A version of this article appears in the January/February 2003 issue of Home Energy Magazine.
January 01, 2003
Analysis of hourly metered data collected from 19 residential grid-tied PV systems in California helps to answer questions about actual system power output.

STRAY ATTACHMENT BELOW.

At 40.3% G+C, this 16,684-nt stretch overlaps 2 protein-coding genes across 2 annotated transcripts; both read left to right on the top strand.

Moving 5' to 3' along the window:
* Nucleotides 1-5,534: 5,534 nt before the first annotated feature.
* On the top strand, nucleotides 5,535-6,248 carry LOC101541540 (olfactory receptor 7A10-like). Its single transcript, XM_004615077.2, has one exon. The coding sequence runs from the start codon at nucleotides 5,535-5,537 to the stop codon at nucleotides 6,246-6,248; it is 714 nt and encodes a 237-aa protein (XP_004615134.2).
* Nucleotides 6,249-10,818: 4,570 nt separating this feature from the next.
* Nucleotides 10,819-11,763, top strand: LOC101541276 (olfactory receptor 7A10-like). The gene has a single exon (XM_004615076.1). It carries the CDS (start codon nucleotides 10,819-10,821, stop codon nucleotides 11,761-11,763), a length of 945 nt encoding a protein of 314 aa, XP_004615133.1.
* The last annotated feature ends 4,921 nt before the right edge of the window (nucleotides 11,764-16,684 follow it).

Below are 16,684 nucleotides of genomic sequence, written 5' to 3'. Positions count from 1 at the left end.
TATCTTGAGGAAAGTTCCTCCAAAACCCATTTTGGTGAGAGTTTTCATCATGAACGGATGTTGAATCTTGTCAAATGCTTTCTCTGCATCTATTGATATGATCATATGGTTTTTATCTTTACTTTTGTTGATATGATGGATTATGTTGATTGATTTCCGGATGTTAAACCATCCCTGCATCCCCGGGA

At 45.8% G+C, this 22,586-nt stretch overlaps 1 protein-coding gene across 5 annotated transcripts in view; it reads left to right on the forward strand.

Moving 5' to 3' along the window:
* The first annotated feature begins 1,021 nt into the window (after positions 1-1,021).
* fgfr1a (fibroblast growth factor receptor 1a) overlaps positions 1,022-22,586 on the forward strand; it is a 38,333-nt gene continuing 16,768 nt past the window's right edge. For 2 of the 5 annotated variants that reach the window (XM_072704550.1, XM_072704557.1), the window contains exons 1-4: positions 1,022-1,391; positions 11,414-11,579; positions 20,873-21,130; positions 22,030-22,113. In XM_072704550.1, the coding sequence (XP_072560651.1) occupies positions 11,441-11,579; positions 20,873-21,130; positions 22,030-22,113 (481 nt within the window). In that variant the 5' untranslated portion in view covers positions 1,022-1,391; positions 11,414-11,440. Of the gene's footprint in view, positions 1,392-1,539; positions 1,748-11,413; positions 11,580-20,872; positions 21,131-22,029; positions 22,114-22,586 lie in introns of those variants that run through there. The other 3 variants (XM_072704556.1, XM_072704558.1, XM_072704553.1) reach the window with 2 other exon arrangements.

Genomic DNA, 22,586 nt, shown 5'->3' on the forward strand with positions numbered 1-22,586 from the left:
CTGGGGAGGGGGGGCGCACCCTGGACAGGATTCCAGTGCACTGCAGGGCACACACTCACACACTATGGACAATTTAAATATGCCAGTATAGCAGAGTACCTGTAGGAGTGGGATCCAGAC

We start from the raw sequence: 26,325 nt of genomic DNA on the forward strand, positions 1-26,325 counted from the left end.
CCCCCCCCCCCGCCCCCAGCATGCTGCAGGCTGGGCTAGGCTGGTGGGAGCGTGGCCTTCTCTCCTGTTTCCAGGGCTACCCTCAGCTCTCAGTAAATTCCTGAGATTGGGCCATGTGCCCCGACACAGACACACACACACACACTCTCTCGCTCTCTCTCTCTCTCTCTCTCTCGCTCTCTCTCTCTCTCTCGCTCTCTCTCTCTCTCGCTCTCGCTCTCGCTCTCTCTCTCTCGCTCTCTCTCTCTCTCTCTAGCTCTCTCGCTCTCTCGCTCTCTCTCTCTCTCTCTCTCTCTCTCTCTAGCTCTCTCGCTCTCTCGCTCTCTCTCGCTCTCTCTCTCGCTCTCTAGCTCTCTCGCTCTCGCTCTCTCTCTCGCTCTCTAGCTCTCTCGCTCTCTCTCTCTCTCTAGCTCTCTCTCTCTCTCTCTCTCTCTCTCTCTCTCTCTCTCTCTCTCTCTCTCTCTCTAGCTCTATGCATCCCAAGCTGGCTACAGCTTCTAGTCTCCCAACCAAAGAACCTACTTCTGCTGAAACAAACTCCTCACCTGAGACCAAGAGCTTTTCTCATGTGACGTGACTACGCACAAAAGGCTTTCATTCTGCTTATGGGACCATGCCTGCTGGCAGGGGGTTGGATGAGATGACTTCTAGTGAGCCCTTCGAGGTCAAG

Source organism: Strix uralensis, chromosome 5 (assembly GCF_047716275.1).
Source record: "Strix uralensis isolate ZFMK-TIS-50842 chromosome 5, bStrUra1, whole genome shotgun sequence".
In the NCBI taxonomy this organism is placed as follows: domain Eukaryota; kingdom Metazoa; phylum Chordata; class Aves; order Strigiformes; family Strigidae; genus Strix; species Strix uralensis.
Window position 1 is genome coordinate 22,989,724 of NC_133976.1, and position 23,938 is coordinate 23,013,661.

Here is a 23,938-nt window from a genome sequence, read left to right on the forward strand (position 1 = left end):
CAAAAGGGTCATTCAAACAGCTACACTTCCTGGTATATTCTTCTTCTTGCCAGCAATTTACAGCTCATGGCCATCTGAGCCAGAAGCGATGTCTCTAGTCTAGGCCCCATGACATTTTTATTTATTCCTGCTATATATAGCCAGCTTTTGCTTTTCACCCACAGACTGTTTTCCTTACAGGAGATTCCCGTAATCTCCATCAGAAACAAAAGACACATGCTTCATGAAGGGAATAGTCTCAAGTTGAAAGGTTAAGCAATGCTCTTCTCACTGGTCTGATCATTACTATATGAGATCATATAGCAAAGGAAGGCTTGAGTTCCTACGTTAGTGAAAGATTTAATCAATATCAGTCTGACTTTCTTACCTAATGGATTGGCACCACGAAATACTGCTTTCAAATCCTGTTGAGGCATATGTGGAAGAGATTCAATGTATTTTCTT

In recent years technology advances, environmental considerations, and economic factors have contributed to an increased interest in grid-tied photovoltaic (PV) systems for homes. Well-funded support and promotional programs in Japan, Germany, and California have created active markets in these locations for this renewable distributed-generation technology. For homeowners, builders, or designers considering installation or specification of PV technology, access to reliable performance information is critical. Performance information for individual components under nominal rating conditions is readily available. System performance under actual operating conditions is another matter altogether—and this performance information is sparse. To fill in this information gap, in January 1999 the California Energy Commission (CEC) and Regional Economic Research, Incorporated (RER) jointly developed a project to monitor the in-field performance of PV systems that had been funded in part by the CEC’s Emerging Renewables Buydown program. RER,the company I work for, monitored the key performance parameters of 19 PV systems for which incentives had been distributed through the CEC’s Buydown program.We collected data on energy production, power output, and net ...
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